The Morning Heresy is your daily digest of news and links relevant to the secular and skeptic communities.
At Deseret News, Billy Hallowell looks at the history and modern implications of the Johnson Amendment, which keeps churches and nonprofits (like us!) from endorsing political candidates. CFI’s Michael De Dora provides a lot of background and perspective for this article.
Hemant Mehta posts a column at RNS on why he thinks Hillary Clinton needs to do more to appeal specifically to “nones” and the nonreligious:
We’re not asking her to change her views or enact radical policies. We’re not asking her to denounce her Methodist upbringing. All we’re asking, by and large, is for public assurances that faith will not trump reason in a Clinton administration.
Amanda Marcotte shows how this GOP convention is a wasps’ nest of conspiracy mongers:
To my eyes, this group of people, at best, represented a very thin slice of America: Almost completely white, mostly male, paranoid, and sticking to an aesthetic that is best described as “defensively masculine”, with a heavy emphasis on biker gear and ill-fitting T-shirts. It was a crowd completely detached from any relationship to truth or fact.
We would like your help to get Congress to make a strong statement condemning blasphemy laws around the world. Happily, Malta just repealed its blasphemy law, though some people (namely Catholic bishops) are sad about it.
NPR hosts a discussion with Islamic scholars arguing against the persecution and prosecution of “free-thinking bloggers” and other progressives in the Muslim world.
Mira Sethi writes about the strangling death of Pakistani social media star Fauzia Azeem, aka “Qandeel Baloch,” who was murdered by her brother because he felt she had brought “shame” to their family:
Pakistan has resolved to fight terrorism in all shapes, and we say we are opposed to the Taliban’s perversion of Islam. Yet we unwittingly affirm those perversions by quietly acquiescing to the honor killing of women. … Her brother, upon his arrest, said he had done the right thing to salvage his family’s honor. Pakistan can now be proud of its many very good murderers.
Ken Kimmell of the Union of Concerned Scientists lambastes the Republican House’s poorly named Committee on Science, Space and Technology and its chairman, Rep. Lamar Smith, for subpoenaing the UCS’s correspondences:
Mr. Smith makes no claim that our organization violated any law or regulation; he simply demands to see our correspondence. This is a deeply troubling request. It is, in effect, a bullying tactic that threatens the work that advocacy groups like mine do under the protection of the First Amendment when we “petition the government for a redress of grievances.” Are we to expect a subpoena every time we have a conversation with a public official if some committee chairman dislikes or disagrees with us?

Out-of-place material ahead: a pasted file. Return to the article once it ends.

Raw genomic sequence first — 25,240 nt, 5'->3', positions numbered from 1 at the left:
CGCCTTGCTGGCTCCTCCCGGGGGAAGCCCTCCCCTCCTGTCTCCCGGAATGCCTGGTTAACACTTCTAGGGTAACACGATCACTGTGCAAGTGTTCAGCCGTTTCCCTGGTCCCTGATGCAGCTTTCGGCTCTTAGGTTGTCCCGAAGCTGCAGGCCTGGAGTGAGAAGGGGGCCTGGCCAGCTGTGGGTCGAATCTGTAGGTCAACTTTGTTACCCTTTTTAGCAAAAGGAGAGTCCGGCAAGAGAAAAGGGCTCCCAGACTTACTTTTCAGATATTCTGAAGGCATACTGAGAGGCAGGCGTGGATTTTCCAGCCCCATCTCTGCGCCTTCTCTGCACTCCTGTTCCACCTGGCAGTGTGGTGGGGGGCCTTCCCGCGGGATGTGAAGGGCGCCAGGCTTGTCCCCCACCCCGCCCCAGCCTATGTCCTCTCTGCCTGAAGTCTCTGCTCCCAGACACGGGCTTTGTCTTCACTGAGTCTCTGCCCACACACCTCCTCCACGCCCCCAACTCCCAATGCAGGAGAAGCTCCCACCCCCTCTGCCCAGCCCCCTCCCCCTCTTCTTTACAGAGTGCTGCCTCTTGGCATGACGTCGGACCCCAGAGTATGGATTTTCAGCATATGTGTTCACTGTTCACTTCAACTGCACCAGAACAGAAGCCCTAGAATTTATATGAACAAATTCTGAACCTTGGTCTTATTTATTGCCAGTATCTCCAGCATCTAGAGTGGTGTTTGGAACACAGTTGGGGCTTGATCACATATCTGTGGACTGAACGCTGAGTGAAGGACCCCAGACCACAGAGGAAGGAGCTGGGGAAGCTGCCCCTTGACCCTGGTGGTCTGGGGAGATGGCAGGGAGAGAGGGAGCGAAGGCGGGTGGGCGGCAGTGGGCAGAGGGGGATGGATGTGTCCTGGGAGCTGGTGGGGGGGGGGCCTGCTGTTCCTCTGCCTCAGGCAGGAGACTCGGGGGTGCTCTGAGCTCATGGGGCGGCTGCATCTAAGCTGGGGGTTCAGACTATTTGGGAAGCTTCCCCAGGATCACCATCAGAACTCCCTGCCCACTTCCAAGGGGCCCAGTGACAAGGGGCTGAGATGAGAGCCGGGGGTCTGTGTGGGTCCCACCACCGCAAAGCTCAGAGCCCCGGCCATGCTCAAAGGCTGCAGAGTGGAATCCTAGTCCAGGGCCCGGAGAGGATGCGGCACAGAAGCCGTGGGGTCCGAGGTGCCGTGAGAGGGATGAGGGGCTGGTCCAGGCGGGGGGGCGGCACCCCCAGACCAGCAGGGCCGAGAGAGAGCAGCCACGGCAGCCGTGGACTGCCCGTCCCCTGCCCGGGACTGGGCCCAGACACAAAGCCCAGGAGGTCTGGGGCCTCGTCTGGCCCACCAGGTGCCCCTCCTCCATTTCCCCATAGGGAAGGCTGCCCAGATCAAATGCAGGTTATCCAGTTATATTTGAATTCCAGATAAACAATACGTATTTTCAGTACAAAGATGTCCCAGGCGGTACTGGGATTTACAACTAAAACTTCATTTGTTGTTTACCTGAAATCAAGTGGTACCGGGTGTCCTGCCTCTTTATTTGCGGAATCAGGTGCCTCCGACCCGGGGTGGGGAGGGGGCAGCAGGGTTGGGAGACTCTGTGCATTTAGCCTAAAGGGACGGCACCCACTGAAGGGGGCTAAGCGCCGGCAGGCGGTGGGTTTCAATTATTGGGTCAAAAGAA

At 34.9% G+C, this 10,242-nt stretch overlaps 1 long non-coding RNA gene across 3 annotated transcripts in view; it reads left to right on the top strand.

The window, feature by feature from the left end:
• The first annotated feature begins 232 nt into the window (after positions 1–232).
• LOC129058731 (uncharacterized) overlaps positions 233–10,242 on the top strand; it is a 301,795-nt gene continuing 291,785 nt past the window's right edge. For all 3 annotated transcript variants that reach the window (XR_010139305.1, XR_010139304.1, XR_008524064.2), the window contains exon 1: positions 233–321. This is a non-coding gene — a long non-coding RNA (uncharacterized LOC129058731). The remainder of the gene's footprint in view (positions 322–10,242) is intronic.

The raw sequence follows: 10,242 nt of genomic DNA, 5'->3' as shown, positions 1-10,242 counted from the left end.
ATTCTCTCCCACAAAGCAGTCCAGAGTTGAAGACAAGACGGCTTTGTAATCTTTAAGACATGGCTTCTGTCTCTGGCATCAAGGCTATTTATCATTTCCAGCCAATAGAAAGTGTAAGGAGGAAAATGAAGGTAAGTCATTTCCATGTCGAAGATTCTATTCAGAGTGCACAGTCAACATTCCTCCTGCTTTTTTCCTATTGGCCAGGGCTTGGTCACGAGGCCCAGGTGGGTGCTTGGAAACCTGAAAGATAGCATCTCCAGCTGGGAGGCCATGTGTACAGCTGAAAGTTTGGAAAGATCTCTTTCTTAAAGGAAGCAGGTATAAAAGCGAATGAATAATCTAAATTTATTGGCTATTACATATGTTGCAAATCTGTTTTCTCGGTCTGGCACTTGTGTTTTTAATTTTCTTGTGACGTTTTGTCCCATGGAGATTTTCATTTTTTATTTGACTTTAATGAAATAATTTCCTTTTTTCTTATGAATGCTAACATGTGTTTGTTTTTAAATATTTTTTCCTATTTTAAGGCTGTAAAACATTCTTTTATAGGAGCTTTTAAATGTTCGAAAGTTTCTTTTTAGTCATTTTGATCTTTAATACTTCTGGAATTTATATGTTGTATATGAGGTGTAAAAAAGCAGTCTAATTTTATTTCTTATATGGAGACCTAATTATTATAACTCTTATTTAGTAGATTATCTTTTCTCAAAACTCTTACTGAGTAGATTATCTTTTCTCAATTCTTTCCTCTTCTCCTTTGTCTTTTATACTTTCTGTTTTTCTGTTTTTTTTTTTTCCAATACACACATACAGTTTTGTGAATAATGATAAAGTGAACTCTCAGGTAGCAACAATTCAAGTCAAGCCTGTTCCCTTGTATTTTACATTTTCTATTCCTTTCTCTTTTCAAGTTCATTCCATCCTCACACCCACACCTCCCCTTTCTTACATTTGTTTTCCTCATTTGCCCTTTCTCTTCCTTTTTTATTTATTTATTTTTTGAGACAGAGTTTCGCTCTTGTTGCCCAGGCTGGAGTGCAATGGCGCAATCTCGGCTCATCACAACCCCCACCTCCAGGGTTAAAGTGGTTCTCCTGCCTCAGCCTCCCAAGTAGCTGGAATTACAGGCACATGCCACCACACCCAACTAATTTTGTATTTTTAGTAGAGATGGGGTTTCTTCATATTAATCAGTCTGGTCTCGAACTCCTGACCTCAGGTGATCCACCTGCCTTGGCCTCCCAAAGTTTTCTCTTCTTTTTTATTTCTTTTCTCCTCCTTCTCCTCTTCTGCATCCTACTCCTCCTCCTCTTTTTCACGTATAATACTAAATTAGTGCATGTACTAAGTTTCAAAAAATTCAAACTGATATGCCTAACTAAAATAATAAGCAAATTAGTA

Julia Belluz at Vox is all, look, vitamin supplements are mostly useless but if you must, ugh, fine, get these. I am paraphrasing.
Steve Novella has a CRAZY idea for pharmacists:
Just stop selling health care products that have no evidence of efficacy or evidence of lack of efficacy. Stop selling products that don’t work.
KKCO in Colorado profiles high school student Cidney Fisk, who came out as an atheist when she found her school pushing religiously-based “sex-ed.”
At KQED, Ripudaman Malhotra, an atheist, explains why he prays despite his nonbelief:
Stripped of the reference to God, prayers are expressions of wonderment, of our aspirations and desires, and of contrition. This world is awesome and amazing, and I am thankful to experience it. I have aspirations. I wish I could be kinder, more loving, and less prone to anger. I wish the world were a more peaceful place. Occasionally when I find these ideas expressed in certain passages of liturgy, I get goose bumps. The feeling is real, and I want to experience it every time.
Minnesota Daily does a fluffy interview with alleged “psychic” Echo Bodine, and wouldn’t you know, never once asks her to prove her abilities or questions her claims. Sad!
Ben Carson, who managed to stay awake long enough to deliver a late speech at the GOP convention, says Hillary Clinton something something Saul Alinsky something something SATAN.
Quote of the Day
This needs two parts. Nothing to do with skepto-atheism or anything. So you know how Melania Trump’s speech was plagiarized of course. Journalist Tony Gatto tweets, “RNC Chi
ef strategist @seanspicer claims Melania used common phrases used by Kid Rock, John Legend, Public Enemy, Akon, House of Pain.”
To which John Legend himself responds:
I would very much like to be excluded from this narrative.
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